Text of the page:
The blue area refers to the 'almost certain' extent of inundation as a result of a 1-in-20 year storm surge, which includes high tide, wind, waves and air pressure during a storm.

The yellow area indicates the 'unlikely' extent of inundation during a 1-in-100 year storm surge. For the 2050 and 2100 maps, the inundation area also includes sea level rise of 0.4 metres and 0.9 metres, respectively.

The orange area refers to the 'rare' extent of inundation during a 1-in-100 year storm surge. For the 2050 and 2100 maps, the area also includes the worst case scenario sea level rise of 1.4 m by 2100.

  

​This means that your property is identified as having a risk of coastal erosion or inundation in the future. As explained above, the maps show that the likelihood of this maybe 'almost certain' 'unlikely' or 'rare'. The Study and hazard mapping is the starting point of the process to put in place management options to deal with these potential hazards.

  

​The Australian coastline is already at risk from events such as cyclones and severe storms. The development of the Coastal Zone Management Plan - of which this Study is the first step - is designed to minimise the forecast, long-term impacts of severe weather and sea level rise.

  

​The NSW Government requires that all properties within identified coastal hazard areas are subject to a Planning Certificate, under the Environmental Planning and Assessment Act 1979. When land is bought or sold, the Conveyancing Act 1919 requires a Planning Certificate to be attached to the contract of sale. Planning Certificates, also known as zoning certificates, are legal documents issued by Council under the provisions of the Act. They contain information about how a property may be used and restrictions on development that may apply. Such information includes, but is not limited to, the zoning of land, permissible and prohibited land uses, details of exempt and complying development and controls for development or hazards, such as coastal erosion, flooding or bush fire.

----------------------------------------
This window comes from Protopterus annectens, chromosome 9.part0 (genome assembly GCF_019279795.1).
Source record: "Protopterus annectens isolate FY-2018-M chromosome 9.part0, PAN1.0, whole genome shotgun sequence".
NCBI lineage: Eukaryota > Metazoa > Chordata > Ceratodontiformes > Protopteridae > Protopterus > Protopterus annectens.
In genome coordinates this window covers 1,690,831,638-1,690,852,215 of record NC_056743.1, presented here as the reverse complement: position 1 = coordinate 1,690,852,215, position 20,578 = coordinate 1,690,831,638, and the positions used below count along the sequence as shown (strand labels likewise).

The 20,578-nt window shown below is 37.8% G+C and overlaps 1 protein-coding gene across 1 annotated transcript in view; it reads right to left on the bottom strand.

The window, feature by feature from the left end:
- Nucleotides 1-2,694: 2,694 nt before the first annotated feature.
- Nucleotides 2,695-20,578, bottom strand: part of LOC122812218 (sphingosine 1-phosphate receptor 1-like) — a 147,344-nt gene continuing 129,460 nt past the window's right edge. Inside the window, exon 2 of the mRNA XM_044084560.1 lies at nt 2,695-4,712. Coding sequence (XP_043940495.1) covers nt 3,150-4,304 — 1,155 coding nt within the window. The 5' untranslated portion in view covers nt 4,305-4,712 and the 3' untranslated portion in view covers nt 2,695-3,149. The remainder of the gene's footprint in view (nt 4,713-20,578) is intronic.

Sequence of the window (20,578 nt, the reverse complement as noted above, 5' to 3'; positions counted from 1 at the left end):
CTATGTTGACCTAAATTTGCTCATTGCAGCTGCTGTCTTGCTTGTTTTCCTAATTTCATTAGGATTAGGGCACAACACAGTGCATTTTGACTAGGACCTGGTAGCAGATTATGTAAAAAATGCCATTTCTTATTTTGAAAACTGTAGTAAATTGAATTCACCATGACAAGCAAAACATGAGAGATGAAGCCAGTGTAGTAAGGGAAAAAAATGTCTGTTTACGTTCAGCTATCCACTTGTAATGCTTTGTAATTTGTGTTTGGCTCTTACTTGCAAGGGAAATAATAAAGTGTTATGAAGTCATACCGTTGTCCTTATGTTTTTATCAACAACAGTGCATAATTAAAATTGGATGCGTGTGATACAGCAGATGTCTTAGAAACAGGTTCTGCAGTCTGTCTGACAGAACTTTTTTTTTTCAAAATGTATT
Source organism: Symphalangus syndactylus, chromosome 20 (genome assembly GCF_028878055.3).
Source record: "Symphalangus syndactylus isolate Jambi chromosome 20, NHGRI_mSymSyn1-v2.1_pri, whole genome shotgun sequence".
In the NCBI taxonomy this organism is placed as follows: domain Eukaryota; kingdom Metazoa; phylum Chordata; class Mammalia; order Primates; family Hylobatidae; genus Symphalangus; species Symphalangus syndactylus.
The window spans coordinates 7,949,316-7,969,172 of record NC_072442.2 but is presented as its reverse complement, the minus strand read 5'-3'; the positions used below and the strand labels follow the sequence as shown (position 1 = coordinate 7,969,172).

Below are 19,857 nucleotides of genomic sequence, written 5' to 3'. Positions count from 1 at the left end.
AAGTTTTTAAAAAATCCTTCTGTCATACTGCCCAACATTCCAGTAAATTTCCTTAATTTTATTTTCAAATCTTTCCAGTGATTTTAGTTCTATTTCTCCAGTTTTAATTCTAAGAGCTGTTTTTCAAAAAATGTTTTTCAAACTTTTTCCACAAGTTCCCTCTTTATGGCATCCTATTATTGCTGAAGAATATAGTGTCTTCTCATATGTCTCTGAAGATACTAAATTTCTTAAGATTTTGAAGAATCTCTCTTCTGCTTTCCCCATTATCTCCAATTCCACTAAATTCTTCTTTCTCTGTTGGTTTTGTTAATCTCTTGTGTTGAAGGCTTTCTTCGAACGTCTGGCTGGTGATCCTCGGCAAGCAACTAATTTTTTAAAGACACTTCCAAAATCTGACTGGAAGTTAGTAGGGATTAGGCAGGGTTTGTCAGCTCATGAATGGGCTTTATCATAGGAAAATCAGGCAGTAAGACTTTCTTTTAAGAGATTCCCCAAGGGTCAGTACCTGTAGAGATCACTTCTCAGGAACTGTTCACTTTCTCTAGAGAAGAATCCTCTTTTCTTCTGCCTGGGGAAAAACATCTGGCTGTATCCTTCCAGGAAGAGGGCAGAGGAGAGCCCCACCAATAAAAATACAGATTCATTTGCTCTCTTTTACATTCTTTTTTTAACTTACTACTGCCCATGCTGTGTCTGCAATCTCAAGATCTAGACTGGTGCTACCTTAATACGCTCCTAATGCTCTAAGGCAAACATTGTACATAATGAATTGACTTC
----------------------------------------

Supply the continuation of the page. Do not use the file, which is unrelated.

The Planning Certificates have been updated on all properties within the coastal zone. 

  

​The NSW Coastal Management Act 2016 requires councils to determine the risk from coastal hazards and sea level rise occurring on land in the coastal zone. As noted above, under NSW legislation, Council has a duty of care to notify property owners of this risk with notation on Planning Certificates. Any change in a council's classification of properties can have some impact on property values. However, Council has implemented similar classification systems, for example for flood, bushfire and acid sulphate soils risk.

  

​One of the high priority actions contained within the Coastal Zone Management Plan is the formulation of updated local policy and planning controls to address development affected by coastal hazards. This action was seen as necessary as Council’s current Coastal Policy and planning controls do not provide adequate guidance for the range of sea level rise scenarios, planning timeframes and hazard areas associated with the coastal zone. A review of controls relating to Coastal Hazards is expected to commence in 2019.